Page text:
Onward: The Search for the Phoenix Gem is a children’s book published by Disney Press, an imprint of Disney Book Group, and written by Steve Behling. The book follows the events of the hit Pixar film, Onward, but from the point-of-view from a high school journalist Sadalia Brushthorn. After witnessing the events that happen during the end of the film [spoiler warning], Sadalia is determined to uncover the truth of how her school came to life in the form of a magical dragon, and what it had to do with the quietest boy she knew.
The book is rather unique, in that it re-works the sequencing of the movie in a completely new order with a fresh perspective. Sadalia serves as the narrator of the story as she works her way through the events of Ian and Barley’s adventure, and work through it she does!
Sadalia Brushthorn is a high school journalist for the “Fortnightly Dragon,” and as she quite comically quotes, the paper publishes a lot more frequently than that, much to its readers’ confusion. During the climax of the movie, when her high school became a sentient magical dragon, she just happened to be on-site and caught the whole thing. The problem is, however, to be able to write a great article, she needs to understand how we came to this point. So Sadalia sets off to blow this whole story wide open, and to clear the names of Ian and Barley.
This is a really fun story, and at the time of writing this article, my kids and I have not seen the movie. So this was a way for us to enjoy it all together, but without tainting the Pixar story when we do eventually get around to it. The book, and the film, are very closely tied to the histories of the land when magic was in great abundance, and quests were undertaken regularly. In fact, Barly, the older Elf brother of Ian, is passionately involved in a role-playing board game, Quests of Yore. Essentially, this is the DnD of this reality.
Now, I was very lucky, Disney Publishing sent me out a copy of the Quests of Yore book, along with Onward: The Search for the Phoenix Gem, and a quick anecdote as to why I mention this. I read a lot of these books that I review with my children because what better way to gauge their performance? As I read The Search for the Phoenix Gem to my three children, my daughter would saddle up next to me with the copy of Quests of Yore to pretend like she was reading along with me. She wanted to be so involved in this story that she had to mimic my reading to her, and folks, when you read to kids, isn’t that the point? We want to inspire these young ones — to encourage them to fall in love with these stories and to imbue them with memories and a sense of wonder that will last for some time to come.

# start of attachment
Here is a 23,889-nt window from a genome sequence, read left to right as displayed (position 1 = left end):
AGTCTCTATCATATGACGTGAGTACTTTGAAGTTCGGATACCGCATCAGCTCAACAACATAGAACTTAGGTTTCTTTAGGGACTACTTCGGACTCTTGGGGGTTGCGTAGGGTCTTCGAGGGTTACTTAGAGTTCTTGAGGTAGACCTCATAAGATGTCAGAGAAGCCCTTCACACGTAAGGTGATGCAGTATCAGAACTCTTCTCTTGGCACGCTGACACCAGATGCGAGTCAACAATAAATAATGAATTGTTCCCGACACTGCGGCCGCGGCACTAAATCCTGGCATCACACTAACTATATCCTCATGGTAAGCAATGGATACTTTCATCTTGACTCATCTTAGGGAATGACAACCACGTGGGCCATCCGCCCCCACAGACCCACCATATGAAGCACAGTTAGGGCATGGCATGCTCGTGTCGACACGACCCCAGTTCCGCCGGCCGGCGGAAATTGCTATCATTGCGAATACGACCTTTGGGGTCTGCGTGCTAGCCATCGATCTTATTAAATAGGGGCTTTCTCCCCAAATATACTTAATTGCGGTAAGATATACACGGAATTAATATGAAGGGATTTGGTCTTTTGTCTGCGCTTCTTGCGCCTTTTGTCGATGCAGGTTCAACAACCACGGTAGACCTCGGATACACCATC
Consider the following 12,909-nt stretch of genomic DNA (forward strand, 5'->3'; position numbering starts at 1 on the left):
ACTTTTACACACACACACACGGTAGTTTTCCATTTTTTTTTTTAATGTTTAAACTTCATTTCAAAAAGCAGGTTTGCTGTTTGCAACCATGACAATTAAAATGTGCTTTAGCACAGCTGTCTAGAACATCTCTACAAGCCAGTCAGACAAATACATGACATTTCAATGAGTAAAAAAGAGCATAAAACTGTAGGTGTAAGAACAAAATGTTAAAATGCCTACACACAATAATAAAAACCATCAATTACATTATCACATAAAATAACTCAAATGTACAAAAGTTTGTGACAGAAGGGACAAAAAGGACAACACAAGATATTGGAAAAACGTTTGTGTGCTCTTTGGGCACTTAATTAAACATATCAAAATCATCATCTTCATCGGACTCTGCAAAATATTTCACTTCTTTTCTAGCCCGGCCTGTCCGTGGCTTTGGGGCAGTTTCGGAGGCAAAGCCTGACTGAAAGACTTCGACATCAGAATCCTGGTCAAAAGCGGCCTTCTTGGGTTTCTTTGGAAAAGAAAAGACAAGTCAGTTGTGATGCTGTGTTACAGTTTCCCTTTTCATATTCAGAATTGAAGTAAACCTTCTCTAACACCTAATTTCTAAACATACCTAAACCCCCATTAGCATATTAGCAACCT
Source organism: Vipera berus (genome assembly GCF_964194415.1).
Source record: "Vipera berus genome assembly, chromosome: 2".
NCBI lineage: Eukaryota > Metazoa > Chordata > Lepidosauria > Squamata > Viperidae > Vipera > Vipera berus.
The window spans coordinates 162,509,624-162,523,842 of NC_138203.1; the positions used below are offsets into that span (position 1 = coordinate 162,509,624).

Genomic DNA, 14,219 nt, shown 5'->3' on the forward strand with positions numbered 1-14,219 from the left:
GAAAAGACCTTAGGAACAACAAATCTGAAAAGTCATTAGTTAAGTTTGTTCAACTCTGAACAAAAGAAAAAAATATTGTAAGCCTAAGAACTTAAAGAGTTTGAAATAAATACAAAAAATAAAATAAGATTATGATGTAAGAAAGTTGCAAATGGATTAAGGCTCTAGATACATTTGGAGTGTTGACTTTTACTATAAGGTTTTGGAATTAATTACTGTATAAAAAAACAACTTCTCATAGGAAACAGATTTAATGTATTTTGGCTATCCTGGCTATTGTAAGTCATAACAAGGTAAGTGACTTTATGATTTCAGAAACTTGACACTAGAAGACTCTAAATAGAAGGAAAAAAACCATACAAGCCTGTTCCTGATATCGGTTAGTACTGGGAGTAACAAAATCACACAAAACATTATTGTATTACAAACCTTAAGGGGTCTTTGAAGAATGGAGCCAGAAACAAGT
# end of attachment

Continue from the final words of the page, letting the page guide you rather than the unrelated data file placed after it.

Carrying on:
There were some excellent elements that Behling embeds into his arc for the young journalist. Her own quest is filled with multiple obstacles, ranging in difficulty. Whether that was her scooter breaking down on her constantly, or some of the folks she interviewed either being unwilling to give answers, (or simply not knowing what information was deemed important). Behling created Sadalia with a sense of dogged determination. She takes notes from every conversation, and you see that as the story progresses that those notes from the past become super important to get her to the finish line.
Behling molded Sadalia with great determination, but within the story he also highlights her moments of self doubt. The protagonist at many points hits a wall and her insecurities come rushing out. The biggest catalyst is one that many writers will be very familiar with; impostor syndrome. As a father, I feel like it’s so important that children hear these stories of heroes with real-world inner demons that they must overcome. That to have these huge doubts and battles with anxieties doesn’t make them weak or inhibit them, but rather, everyone battles these thoughts, and despite that, they overcome and keep going.
Overall, whether you’ve seen the movie or not, this is a great family read! The story is fun, and silly, and is layered with copious amounts of fantasy elements presented in a unique format.
Onward: The Search for the Phoenix Gem is available on Disney and in shops now.
Onward: The Search for the Phoenix Gem
Overall, whether you’ve seen the movie or not, this is a great additional read for kids in the middle school grade, or to parents/guardians to read with their kids. The story is fun, and silly, and is layered with copious amounts of fantasy elements presented in a unique format.
Aaron is a contributing writer at But Why Tho, serving as a reviewer for TV and Film. He is also the co-host and social media manager of the Nerds Social Club podcast.
Hailing originally from England, and after some lengthy questing, he’s currently set up shop in Pennsylvania. He spends his days reading comics, podcasting, and being attacked by his small offspring.